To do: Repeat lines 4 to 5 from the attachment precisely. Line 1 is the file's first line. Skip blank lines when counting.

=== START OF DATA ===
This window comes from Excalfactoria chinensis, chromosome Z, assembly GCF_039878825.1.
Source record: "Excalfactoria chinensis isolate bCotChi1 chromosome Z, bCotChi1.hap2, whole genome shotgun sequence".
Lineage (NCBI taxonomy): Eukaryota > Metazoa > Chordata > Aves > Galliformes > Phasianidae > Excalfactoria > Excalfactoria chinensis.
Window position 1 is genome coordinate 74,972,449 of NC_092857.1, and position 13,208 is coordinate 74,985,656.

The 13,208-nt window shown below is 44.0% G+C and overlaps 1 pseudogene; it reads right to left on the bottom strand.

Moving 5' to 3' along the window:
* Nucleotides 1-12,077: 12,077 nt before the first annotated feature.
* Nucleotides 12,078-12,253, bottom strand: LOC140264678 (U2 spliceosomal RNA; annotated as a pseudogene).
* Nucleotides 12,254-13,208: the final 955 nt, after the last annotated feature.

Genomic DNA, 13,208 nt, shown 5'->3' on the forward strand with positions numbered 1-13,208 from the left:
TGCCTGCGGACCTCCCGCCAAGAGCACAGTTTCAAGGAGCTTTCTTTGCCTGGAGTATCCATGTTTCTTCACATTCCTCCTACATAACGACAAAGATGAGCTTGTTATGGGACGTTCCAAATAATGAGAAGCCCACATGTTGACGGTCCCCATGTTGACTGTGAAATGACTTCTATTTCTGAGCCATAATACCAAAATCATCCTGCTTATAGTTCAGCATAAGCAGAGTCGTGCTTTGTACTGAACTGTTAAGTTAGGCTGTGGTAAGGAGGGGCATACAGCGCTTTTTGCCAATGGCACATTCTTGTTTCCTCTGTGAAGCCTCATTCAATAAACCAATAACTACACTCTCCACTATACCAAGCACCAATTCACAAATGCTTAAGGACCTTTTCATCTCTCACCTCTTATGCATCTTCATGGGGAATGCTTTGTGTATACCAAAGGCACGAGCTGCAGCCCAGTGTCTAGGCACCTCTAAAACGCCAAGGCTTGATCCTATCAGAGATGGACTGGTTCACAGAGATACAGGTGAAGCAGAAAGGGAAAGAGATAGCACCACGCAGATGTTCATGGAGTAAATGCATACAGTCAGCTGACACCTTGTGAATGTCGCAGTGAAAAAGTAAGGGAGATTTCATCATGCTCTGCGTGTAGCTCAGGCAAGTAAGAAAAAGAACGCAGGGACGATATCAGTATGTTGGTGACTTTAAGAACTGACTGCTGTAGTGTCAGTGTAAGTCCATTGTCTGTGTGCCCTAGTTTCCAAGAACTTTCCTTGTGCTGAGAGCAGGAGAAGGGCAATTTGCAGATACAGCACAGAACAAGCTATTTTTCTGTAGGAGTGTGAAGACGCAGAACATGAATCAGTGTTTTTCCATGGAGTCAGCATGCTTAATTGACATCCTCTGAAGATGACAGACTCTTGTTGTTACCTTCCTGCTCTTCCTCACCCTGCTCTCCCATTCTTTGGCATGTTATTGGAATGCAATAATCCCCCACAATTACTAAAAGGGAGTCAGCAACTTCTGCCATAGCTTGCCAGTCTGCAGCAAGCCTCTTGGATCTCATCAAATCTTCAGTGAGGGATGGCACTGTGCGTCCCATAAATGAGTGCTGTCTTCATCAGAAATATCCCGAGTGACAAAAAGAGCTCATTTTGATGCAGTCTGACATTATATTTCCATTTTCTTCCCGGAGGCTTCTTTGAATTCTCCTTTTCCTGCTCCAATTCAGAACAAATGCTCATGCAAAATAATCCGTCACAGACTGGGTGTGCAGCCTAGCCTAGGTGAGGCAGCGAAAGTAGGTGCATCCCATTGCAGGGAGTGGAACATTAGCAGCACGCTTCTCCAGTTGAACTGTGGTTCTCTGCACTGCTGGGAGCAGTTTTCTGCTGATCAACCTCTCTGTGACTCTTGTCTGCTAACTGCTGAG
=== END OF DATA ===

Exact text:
Window position 1 is genome coordinate 74,972,449 of NC_092857.1, and position 13,208 is coordinate 74,985,656.

The 13,208-nt window shown below is 44.0% G+C and overlaps 1 pseudogene; it reads right to left on the bottom strand.